moving raster maps across UTM zone boundaries
Gerald I. Evenden
gie at charon.er.usgs.gov
Thu Apr 15 15:10:21 EDT 1993
>To: grassu-list at max.cecer.army.mil
>Date: Thu, 15 Apr 93 11:45:53 CDT
>Hello fellow GRASS users.
> I've been fortunate in the past to have data sets well within UTM zones.
>Unfortunately, that happy period is at an end. I am dealing with county soils
>and land use data for Oklahoma which is split between zones 14 and 15. What I
>want to do is bring the raster map for a county in zone 15, and patch it with
>a raster map in zone 14. I've tried this procedure:
>1) used r.poly to convert the zone 15 map to a vector map.
>2) used v.out.ascii to convert the grass vector map to ascii.
>3) used m.u2ll to convert the ascii vector UTM map to lat.-lon. coordinates
>4) used m.ll2u to convert lat-lon. ascii vector map to zone 14 utm coordinates
>5) used v.in.ascii to convert new zone14 ascii vector map to grass vector map.
>Now, I'm stuck. The manual hints that I should apply v.digit to re-assign
>attributes to the vector map before using v.to.rast. BUT, I'm dealing with
>_thousands_ of cells. Is there a better way to do this whole process? Or
>does anyone have any suggestions? I suspect this question may be posted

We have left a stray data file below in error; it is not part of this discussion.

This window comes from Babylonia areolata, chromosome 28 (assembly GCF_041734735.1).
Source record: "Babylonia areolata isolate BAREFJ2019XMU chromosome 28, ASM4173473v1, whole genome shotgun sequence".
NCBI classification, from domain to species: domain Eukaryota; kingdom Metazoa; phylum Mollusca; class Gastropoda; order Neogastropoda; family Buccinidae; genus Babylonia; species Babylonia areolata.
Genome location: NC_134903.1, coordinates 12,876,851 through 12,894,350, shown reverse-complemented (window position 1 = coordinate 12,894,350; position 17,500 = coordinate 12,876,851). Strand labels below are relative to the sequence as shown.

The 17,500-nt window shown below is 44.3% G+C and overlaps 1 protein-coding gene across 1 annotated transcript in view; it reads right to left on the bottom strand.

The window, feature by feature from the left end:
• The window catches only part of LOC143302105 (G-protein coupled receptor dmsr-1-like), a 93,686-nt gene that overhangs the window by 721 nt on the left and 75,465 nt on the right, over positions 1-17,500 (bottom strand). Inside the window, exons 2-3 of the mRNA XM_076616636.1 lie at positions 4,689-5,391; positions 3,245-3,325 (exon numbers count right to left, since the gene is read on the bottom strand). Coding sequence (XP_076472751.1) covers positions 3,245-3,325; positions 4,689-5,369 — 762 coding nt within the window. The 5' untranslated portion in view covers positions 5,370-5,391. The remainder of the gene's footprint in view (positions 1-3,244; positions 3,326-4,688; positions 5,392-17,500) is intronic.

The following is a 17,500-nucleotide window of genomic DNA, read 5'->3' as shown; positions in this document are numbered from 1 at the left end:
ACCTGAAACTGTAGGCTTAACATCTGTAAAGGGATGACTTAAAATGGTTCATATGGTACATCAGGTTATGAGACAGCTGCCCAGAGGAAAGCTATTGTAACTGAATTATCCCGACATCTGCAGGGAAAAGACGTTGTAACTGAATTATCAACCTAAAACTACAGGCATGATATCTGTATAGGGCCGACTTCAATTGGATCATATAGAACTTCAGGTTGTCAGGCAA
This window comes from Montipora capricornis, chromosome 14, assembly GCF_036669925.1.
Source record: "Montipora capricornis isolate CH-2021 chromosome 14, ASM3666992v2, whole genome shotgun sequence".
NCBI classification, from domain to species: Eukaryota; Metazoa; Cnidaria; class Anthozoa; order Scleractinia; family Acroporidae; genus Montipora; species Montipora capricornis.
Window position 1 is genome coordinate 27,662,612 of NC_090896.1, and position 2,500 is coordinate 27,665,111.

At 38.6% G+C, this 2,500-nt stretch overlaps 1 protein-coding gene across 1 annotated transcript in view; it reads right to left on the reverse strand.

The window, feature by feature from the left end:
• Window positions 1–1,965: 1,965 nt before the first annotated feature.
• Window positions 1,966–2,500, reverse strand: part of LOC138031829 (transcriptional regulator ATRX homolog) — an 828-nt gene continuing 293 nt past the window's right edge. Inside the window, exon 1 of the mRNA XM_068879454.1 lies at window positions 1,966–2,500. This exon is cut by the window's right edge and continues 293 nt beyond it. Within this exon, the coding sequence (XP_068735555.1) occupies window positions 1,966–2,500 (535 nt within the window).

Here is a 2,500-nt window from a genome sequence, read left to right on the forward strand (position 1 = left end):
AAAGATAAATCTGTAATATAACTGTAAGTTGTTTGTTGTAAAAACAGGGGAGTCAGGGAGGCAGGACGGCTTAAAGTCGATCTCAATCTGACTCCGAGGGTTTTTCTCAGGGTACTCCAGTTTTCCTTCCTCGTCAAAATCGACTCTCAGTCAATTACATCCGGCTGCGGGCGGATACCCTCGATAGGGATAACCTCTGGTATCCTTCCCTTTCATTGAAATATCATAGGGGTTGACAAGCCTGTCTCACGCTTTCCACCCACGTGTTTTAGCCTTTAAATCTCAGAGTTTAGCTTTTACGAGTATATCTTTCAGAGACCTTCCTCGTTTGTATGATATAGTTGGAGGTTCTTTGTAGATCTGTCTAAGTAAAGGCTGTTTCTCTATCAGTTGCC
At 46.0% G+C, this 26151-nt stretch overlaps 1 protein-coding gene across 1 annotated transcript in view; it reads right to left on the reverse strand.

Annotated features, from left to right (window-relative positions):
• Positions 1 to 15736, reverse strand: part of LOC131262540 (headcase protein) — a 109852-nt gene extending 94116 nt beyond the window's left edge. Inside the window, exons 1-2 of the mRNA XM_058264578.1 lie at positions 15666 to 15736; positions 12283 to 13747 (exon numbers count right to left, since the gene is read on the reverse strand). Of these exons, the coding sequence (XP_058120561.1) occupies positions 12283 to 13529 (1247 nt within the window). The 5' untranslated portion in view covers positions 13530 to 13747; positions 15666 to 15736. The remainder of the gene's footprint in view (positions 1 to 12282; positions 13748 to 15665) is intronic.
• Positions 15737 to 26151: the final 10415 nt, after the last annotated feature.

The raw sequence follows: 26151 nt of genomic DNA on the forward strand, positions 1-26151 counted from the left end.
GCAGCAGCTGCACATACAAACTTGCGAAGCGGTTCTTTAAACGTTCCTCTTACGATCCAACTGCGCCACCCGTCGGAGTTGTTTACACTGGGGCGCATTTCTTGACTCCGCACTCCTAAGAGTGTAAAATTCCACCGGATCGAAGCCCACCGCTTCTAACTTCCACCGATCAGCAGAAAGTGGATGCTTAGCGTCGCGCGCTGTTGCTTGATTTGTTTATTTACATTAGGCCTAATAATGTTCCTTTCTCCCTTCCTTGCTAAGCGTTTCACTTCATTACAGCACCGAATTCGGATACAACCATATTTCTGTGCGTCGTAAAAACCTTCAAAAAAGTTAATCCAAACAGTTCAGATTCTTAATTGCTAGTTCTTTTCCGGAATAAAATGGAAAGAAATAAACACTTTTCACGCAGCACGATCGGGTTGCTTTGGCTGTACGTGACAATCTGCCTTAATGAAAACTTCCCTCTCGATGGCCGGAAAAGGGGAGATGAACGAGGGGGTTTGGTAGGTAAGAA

>frequently, but I only recently began monitoring this discussion. Thanks in
>advance for any and all replies.
>Fred L. Ogden >Iowa Institute of Hydraulic Research
>flogden at hml.uiowa.edu
A principle factor in this problem seems to be: do you need to use UTM
and wouldn't you probably be better off in some projection system suited
to the extent of you data. UTM is fine as a regular system for large
scale mapping problems that can be split on the boundaries of the
required zones, such as quadrangle sheets. But, as you have pointed
out, it is not suited for many other applications.
I would rule out Oklahoma's SPCS as an alternative because you would
run into the same problem with its two, north and south zones. Some
states use a non-surveying system for whole state maps and in this
case Lambert Conformal Conic would be appropriate.
Unless you have external factors not under your control, such as
outside requirements for UTM based data, or have the need for
maintaining high resolution of horizontal control (some of which is
going to be lost when exceeding UTM zone limits) I suggest you look
into an alternative which can cover the whole state with one
I am putting this response to the mail-group as a whole, because I
feel that too often people get trapped into using projection systems
without a fair analysis of the needs of their application. A lot of
times UTM is chosen just because the user has heard of it or
a friend used it. A lot of grief results and often the UTM gets
bent well beyond its defined limits.
Flames, comments or questions welcome.
Gerald (Jerry) I. Evenden Internet: gie at charon.er.usgs.gov
voice: (508)563-6766 Postal: P.O. Box 1027
fax: (508)457-2310 N.Falmouth, MA 02556-1027
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